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A TA isn't required to run a panhard bar, however they work best together. I ran my panhard bar for nearly two years with the stock upper control arms before getting a TA.
 

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Hi All,

With AutoX starting in a few months, I'd like to get some more work on the mustang to help it handle better this coming year (year 2 of doing autoX).

Every event I went to, they do the car inspection and they go about yanking on all 4 tires. The front end is solid. I have updated to poly bushing from MM when I upgraded to 13inch / 5 lug setup.

The rear end is not the same, it is original rubber and it moves like crazy. The newer guys usually call over a more senior guy to have them explain that 20 year old mustangs 'do that'.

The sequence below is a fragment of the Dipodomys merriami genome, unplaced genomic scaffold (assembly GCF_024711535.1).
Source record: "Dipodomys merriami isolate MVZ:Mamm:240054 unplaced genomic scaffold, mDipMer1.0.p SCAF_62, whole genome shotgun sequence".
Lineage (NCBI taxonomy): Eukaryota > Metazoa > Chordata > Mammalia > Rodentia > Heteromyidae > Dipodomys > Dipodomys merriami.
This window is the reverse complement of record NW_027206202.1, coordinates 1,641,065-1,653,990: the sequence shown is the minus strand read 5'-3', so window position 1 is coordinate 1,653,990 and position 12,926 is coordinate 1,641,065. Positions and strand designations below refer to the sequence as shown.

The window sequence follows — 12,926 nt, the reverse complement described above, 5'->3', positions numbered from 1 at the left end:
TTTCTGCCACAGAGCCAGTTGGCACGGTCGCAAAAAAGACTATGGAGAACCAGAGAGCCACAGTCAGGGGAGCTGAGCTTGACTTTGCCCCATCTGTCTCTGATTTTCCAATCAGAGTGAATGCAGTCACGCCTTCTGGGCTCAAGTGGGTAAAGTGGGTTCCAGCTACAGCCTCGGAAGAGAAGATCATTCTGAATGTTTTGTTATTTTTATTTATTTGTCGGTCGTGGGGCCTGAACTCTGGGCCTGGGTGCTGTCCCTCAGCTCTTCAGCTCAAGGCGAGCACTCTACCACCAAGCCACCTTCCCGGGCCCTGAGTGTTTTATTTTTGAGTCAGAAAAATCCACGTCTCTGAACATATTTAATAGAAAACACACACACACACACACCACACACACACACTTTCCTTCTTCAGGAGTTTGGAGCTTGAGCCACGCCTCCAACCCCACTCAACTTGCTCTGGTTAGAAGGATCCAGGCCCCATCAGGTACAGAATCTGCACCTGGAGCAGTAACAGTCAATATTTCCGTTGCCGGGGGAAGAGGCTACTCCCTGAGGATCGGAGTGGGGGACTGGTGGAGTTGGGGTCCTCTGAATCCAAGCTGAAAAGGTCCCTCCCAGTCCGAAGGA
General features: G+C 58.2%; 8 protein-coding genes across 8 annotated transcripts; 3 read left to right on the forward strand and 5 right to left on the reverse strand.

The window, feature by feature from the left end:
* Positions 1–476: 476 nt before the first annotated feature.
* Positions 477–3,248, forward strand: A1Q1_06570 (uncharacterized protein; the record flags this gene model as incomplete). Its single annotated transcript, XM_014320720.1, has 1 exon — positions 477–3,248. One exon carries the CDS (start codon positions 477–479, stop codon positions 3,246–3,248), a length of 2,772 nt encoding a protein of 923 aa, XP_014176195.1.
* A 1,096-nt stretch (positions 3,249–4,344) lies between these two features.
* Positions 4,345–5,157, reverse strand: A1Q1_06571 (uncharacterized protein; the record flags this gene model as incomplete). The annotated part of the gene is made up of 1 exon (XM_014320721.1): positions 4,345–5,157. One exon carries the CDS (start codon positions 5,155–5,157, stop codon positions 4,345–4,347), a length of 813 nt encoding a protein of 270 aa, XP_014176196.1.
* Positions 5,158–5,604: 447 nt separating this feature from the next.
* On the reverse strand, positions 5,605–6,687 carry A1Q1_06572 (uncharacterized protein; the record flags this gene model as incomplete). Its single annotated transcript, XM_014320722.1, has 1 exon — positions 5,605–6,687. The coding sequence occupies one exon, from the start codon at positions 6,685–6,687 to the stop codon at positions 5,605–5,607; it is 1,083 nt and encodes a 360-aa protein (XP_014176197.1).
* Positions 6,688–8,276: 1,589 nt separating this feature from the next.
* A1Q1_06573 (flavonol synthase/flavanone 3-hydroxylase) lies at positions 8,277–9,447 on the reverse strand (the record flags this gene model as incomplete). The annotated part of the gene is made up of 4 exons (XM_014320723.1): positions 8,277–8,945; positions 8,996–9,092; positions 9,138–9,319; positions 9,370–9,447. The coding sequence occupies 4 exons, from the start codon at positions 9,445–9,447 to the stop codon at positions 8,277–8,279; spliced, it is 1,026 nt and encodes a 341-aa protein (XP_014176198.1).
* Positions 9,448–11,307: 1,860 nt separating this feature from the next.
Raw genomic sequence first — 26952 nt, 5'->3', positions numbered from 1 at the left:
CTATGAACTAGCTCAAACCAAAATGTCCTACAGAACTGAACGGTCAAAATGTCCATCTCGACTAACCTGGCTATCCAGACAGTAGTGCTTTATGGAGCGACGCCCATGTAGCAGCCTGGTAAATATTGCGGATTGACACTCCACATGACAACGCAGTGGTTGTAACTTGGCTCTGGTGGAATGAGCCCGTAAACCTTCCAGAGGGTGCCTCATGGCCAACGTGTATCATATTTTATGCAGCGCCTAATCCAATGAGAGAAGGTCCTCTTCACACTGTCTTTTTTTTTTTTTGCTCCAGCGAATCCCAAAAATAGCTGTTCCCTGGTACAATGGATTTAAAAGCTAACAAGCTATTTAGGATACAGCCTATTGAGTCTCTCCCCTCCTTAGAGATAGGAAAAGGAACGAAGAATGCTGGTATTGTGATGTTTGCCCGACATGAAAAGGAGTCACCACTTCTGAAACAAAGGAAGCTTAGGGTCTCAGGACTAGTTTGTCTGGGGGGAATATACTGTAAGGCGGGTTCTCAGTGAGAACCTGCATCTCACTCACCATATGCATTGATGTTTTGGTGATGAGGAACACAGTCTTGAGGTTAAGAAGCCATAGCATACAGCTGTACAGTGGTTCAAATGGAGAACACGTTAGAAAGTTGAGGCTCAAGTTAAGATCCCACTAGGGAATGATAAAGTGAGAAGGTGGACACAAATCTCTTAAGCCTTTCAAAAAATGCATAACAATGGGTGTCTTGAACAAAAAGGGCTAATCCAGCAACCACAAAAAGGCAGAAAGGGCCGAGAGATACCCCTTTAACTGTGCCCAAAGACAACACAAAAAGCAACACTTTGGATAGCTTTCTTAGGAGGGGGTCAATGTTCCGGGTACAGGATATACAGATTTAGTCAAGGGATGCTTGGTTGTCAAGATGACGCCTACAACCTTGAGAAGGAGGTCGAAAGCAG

So my question is what effect does this movement / play cause in autoX and overall performance handling.

The rear end is already 'off' by about 1 1/2 inches to the passenger side, I was hoping that upgrading the upper / lower control arms to units with poly bushings would help straighten this out.

The car is mostly stock. I upgraded brakes last year and went to 5 lug with some 17x9 rims to fit those and get a bit more meat to the ground. This is not a daily driver except on Fridays and track days.

Thanks for an advice.
You better check the rules for your class before you start doing stuff. Having said that a PHB is a huge improvement even with stock CAs.
 

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I think I'll eventually get to that point (and I would like to), but considering that my rear suspension is stock, wouldn't it be more productive to address the other components first (springs / shocks / control arms)?